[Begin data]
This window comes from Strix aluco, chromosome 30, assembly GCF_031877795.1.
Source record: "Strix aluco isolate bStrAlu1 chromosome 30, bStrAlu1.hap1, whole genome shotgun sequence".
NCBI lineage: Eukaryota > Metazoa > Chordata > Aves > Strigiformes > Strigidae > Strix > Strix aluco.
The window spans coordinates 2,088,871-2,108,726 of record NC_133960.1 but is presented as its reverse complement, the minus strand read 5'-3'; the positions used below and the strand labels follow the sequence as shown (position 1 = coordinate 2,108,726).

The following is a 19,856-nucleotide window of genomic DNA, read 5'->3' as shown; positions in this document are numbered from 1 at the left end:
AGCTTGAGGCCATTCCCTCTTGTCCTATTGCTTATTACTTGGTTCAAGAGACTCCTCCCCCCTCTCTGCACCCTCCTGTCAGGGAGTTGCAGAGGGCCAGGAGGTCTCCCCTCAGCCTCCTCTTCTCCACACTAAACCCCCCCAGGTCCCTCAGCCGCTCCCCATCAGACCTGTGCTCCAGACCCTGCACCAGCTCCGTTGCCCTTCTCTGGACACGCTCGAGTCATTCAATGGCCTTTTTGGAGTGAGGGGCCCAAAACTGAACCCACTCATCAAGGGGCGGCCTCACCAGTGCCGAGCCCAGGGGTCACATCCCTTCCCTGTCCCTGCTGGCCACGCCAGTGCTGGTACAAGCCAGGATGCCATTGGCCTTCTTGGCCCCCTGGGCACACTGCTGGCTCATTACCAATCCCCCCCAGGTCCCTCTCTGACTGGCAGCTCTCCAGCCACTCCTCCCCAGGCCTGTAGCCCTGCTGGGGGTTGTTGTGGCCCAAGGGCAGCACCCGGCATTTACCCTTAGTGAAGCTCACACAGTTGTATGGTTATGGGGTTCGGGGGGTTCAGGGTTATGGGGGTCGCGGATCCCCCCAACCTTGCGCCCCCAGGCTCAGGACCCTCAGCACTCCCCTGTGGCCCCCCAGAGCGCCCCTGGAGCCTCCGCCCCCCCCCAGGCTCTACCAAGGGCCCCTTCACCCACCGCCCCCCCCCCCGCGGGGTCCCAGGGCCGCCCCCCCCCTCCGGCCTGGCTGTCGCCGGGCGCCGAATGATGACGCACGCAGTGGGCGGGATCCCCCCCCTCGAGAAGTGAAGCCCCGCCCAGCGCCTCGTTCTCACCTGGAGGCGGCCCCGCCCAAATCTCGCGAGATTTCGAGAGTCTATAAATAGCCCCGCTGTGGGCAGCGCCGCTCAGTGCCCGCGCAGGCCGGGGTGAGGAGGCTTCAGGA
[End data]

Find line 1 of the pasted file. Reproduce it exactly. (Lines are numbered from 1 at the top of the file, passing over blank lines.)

This window comes from Strix aluco, chromosome 30, assembly GCF_031877795.1.